But such gripes are not what Springfield Business Leaders for Education (SBLE) is all about — although those complaints are duly noted, to be sure. This group of several dozen business owners and managers came together because the problem with Springfield’s schools — and the schools in many of the state’s Gateway cities — goes well beyond basic math (see related story, page 6).

In short, many students graduating from high school are not ready for college or the workplace, even though they have that diploma in their hands. Again, this is not exactly a recent phenomenon, but it’s a growing problem, one that has caught the attention of the business community — and with good reason.

These are the workers of tomorrow, or not, as is often the case. Or they’re the workers of tomorrow after they receive considerable training that amounts to what they should have learned in high school. In short, it’s an economic-development issue as well as an education issue.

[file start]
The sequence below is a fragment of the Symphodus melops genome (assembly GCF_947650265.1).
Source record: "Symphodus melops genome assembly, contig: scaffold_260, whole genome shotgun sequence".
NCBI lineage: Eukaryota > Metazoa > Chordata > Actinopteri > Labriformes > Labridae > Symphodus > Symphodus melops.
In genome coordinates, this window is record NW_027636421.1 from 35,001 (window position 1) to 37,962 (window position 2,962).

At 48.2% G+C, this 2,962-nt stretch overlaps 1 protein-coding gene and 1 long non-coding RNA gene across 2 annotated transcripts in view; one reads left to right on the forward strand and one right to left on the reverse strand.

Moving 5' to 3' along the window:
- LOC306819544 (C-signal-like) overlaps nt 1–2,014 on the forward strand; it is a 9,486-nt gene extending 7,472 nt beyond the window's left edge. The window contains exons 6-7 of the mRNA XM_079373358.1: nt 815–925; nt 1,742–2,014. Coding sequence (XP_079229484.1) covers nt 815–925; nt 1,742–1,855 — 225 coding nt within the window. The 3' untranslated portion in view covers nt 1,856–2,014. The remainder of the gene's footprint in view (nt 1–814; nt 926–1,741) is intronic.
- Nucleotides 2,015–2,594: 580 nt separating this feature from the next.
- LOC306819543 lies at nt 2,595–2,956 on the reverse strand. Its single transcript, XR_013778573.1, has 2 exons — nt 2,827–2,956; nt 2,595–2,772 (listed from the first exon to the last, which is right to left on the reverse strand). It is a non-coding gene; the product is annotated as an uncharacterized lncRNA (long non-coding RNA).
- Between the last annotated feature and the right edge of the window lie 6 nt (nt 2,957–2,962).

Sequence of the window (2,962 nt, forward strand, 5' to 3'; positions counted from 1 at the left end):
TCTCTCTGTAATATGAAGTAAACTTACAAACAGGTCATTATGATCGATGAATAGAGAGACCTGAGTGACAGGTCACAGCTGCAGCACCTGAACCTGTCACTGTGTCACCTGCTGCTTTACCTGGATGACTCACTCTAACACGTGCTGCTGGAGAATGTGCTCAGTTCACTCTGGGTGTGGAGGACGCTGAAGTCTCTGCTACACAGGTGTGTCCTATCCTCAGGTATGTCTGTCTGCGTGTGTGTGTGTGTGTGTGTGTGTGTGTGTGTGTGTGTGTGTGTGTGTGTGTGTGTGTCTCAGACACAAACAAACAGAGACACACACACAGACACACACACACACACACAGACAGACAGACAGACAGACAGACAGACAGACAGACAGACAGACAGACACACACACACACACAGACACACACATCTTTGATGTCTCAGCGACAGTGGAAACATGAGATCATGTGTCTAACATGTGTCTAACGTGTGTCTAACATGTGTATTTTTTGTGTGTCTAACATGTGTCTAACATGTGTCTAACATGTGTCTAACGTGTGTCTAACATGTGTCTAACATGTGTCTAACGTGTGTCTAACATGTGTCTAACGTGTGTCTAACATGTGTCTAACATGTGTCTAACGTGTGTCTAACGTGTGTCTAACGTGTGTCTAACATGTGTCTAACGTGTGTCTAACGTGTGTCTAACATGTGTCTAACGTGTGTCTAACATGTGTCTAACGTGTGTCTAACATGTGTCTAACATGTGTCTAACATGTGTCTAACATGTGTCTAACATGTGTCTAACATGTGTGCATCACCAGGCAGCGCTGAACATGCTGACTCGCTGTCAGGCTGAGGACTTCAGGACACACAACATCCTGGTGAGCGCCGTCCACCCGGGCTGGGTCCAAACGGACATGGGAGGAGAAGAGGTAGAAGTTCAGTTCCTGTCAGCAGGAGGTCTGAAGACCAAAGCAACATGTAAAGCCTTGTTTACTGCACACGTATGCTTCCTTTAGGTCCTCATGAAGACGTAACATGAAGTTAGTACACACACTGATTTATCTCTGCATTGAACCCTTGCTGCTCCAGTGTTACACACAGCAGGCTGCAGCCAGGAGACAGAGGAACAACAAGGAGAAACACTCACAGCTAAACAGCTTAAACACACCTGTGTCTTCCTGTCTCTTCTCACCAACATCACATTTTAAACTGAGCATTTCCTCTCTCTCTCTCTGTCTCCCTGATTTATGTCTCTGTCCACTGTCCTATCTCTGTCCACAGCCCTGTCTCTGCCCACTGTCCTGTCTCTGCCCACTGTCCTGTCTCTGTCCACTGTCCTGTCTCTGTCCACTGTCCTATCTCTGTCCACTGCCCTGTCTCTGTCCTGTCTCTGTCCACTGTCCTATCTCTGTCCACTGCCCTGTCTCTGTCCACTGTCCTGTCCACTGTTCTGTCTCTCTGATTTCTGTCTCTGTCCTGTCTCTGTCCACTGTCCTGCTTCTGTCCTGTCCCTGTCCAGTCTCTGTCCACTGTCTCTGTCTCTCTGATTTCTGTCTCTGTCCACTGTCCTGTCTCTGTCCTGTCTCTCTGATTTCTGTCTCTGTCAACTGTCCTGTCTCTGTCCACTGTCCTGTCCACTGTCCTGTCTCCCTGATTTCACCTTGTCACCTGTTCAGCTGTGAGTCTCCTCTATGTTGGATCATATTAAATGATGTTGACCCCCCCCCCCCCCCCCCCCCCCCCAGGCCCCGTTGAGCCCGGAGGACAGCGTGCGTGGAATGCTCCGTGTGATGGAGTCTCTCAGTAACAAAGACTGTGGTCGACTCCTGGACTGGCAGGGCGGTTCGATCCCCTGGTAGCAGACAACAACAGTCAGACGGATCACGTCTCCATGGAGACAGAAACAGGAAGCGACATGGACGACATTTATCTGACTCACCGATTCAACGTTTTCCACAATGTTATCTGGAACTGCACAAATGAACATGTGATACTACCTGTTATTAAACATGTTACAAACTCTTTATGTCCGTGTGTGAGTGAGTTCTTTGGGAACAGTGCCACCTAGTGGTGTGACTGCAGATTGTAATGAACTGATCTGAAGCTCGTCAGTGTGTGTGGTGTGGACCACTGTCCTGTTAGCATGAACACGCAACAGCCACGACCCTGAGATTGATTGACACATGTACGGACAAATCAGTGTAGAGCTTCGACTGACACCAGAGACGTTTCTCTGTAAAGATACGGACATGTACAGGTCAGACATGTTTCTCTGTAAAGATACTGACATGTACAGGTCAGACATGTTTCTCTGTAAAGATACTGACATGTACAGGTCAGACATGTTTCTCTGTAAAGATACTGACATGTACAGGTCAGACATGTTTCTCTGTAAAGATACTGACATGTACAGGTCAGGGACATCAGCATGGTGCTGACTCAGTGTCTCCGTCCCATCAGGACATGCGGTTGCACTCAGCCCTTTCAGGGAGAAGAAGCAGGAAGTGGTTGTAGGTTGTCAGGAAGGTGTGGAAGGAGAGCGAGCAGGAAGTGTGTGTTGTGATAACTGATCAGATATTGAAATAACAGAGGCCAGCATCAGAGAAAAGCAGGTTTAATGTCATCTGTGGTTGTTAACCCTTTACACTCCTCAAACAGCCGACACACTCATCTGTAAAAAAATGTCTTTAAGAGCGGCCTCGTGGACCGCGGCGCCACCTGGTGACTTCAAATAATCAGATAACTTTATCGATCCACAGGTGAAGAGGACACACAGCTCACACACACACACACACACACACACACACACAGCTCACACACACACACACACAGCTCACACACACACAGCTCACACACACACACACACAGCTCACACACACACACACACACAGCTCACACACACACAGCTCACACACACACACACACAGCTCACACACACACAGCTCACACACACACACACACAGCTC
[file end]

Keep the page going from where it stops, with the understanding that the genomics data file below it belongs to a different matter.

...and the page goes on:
This is why SBLE was created. Quality education is as important to the future of area businesses as it is to the future of the students in the classroom.

As we said at the top, SBLE wasn’t formed to bring gripes about job candidates not being to add columns of numbers to the superintendent of schools — or to tell the superintendent how to do his or her job. Or to change the curriculum. It was formed to be what co-chair John Davis, president of the Irene E. and George A. Davis Foundation, calls a critical friend of the schools — an ally, if you will.

As an ally, SBLE is working with other groups, such as Massachusetts Parents United and the Massachusetts Business Alliance for Education, to advocate for schools and much-needed education reform, with the broad goal of improving overall outcomes and closing the wide achievement gap that still exists in the state between students in affluent communities and those in the aforementioned Gateway cities.

At the same time, and as the story on page 6 makes clear, SBLA is also working to achieve greater transparency and accountability from city school officials, because both are clearly needed. As is a long-term strategic plan for the schools moving forward — again, because one is needed.